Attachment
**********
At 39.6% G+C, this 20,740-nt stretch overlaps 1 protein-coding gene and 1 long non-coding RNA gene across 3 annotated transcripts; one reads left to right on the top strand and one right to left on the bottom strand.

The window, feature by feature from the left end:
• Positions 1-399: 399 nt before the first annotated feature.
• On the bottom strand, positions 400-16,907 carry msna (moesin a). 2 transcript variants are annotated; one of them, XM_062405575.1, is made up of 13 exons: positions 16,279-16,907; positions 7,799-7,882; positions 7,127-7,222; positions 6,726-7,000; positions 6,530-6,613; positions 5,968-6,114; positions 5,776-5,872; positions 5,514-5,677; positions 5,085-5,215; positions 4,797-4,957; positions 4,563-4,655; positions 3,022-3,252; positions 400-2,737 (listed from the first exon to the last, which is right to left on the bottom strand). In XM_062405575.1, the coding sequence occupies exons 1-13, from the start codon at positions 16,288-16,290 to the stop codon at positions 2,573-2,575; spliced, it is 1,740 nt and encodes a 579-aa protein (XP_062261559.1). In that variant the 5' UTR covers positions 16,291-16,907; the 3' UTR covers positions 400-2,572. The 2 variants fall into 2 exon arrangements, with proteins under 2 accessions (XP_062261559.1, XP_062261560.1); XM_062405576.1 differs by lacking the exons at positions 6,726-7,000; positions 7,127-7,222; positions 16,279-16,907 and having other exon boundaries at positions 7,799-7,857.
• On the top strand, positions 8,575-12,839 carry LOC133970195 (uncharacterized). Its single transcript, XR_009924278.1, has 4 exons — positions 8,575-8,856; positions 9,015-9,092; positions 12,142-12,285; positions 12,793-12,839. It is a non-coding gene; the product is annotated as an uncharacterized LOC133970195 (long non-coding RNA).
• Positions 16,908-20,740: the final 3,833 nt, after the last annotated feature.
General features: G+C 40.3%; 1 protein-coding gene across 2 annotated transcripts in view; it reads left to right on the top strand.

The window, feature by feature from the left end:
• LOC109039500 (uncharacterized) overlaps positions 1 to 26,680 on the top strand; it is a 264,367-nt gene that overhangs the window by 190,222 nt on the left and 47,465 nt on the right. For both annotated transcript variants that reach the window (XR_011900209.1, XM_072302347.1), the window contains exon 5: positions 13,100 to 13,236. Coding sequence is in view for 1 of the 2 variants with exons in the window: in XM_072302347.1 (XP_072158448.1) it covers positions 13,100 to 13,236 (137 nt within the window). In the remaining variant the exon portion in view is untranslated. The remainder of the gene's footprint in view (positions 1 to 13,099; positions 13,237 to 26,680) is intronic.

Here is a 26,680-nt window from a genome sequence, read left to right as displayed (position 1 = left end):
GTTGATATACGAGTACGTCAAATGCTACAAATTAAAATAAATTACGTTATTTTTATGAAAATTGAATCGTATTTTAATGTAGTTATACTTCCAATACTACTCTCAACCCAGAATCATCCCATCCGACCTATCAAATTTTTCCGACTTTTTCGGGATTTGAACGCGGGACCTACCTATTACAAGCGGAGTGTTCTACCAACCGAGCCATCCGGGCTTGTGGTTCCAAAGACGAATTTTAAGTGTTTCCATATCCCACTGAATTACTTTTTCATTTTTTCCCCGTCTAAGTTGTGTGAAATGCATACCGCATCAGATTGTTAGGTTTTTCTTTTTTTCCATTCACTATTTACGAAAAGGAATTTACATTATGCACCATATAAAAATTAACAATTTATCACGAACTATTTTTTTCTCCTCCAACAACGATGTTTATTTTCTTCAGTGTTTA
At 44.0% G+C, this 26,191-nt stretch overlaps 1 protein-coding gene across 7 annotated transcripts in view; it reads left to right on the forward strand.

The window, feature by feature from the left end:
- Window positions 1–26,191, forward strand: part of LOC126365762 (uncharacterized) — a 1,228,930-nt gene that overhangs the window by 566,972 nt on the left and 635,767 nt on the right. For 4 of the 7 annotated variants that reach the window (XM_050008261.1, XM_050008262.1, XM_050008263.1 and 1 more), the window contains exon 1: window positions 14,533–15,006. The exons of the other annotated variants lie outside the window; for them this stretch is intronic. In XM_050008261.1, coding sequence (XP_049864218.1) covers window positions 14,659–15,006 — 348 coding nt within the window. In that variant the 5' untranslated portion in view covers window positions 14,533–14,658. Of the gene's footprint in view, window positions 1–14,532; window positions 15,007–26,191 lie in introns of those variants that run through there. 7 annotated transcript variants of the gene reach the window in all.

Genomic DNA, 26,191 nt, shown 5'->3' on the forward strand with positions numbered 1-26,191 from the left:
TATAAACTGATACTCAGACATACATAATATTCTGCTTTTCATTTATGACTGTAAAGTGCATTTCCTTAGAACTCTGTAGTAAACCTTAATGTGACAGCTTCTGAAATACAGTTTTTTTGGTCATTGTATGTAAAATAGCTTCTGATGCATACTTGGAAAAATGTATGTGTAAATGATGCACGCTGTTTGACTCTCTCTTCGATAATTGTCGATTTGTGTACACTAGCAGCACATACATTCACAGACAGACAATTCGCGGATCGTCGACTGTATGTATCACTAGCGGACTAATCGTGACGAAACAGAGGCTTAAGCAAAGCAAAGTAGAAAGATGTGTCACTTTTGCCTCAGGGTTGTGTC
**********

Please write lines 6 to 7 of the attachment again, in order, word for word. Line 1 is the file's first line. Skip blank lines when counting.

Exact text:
• Positions 16,908-20,740: the final 3,833 nt, after the last annotated feature.
General features: G+C 40.3%; 1 protein-coding gene across 2 annotated transcripts in view; it reads left to right on the top strand.